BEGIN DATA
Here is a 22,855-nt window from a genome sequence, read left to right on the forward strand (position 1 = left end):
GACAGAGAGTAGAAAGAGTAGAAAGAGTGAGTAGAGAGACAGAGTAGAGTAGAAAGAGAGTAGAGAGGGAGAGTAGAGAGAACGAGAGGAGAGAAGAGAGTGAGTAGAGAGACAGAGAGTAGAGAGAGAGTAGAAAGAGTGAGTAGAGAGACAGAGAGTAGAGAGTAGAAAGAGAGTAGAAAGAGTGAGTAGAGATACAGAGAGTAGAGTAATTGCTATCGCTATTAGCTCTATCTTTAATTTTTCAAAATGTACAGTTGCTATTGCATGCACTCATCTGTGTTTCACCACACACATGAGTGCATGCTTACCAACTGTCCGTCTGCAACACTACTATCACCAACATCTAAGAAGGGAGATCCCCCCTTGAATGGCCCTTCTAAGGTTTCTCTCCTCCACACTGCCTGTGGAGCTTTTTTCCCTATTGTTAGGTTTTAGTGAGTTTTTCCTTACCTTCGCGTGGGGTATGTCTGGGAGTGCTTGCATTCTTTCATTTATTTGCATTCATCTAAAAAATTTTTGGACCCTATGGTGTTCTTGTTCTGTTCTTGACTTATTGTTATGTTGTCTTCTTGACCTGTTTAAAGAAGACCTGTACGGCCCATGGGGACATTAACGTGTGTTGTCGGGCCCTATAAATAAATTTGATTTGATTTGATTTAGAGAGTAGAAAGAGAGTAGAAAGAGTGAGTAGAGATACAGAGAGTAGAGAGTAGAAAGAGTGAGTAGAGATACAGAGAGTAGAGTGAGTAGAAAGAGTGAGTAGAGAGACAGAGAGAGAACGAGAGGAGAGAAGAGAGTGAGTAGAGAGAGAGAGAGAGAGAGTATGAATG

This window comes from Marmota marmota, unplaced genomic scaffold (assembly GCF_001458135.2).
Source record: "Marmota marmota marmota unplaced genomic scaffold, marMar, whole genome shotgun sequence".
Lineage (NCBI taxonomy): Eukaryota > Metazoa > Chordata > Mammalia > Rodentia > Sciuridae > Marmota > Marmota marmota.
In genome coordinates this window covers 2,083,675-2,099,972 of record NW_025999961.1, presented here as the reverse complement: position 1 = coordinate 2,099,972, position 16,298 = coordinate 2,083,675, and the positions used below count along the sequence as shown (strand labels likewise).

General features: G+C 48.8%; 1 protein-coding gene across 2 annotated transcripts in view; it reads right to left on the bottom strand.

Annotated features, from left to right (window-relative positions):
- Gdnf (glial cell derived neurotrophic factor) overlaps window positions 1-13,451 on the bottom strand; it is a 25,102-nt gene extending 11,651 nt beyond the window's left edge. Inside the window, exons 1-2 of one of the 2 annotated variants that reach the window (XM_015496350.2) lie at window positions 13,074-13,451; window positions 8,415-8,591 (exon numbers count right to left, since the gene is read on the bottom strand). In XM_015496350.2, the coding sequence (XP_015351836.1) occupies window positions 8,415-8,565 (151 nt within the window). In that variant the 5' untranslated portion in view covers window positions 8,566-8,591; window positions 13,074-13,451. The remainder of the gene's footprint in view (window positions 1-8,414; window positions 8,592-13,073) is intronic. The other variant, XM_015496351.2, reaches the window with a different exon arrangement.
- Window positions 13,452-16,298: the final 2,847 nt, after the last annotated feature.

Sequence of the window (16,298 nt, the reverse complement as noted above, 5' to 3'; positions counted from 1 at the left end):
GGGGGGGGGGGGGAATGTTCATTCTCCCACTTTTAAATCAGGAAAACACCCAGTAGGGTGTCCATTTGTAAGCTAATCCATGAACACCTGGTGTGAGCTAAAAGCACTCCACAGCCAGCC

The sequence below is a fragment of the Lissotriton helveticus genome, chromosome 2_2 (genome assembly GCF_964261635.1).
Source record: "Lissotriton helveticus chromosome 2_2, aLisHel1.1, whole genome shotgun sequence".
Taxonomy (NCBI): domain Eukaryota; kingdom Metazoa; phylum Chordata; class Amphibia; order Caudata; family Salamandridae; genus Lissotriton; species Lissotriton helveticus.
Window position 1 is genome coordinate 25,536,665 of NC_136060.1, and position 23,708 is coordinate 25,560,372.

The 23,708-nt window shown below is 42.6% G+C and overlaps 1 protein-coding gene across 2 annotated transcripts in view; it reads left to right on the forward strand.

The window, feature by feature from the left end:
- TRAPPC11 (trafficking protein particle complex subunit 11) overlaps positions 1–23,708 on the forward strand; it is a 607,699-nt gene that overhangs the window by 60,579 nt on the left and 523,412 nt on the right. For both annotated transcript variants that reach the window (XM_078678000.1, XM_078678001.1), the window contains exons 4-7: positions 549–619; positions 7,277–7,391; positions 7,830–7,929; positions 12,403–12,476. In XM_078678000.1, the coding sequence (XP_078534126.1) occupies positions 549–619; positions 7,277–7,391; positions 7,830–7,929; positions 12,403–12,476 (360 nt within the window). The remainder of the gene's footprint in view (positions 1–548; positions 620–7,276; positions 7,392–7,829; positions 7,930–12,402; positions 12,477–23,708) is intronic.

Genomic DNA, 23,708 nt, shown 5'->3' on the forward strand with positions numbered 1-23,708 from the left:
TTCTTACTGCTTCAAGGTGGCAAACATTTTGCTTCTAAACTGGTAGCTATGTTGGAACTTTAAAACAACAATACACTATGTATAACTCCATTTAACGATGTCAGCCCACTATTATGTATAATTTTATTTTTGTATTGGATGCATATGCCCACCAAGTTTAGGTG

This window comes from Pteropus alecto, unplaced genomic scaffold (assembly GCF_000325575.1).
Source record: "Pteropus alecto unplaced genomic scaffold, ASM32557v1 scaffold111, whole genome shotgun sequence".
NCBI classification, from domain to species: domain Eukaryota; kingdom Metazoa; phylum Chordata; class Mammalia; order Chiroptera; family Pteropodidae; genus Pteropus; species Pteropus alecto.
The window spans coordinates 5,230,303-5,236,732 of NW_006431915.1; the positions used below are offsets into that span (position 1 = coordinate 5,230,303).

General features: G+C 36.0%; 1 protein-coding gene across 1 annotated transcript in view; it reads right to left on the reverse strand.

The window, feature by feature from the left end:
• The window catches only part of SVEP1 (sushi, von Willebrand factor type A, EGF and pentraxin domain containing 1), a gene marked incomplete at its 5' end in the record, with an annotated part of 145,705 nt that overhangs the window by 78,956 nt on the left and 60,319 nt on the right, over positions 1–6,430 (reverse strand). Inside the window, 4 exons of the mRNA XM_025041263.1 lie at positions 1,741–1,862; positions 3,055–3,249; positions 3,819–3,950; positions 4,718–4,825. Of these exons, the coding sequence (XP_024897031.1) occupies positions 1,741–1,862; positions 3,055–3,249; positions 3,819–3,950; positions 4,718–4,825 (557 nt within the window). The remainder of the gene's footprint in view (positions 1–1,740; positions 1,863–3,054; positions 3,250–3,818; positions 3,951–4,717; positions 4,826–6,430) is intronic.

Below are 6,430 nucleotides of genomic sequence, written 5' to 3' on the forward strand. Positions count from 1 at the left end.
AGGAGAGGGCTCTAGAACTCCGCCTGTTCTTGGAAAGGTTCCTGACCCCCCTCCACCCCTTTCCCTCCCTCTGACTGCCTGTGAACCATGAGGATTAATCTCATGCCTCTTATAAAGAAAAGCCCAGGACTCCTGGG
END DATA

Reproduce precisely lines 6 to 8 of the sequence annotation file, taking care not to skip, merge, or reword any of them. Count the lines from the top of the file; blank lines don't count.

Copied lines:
In genome coordinates this window covers 2,083,675-2,099,972 of record NW_025999961.1, presented here as the reverse complement: position 1 = coordinate 2,099,972, position 16,298 = coordinate 2,083,675, and the positions used below count along the sequence as shown (strand labels likewise).

General features: G+C 48.8%; 1 protein-coding gene across 2 annotated transcripts in view; it reads right to left on the bottom strand.

Annotated features, from left to right (window-relative positions):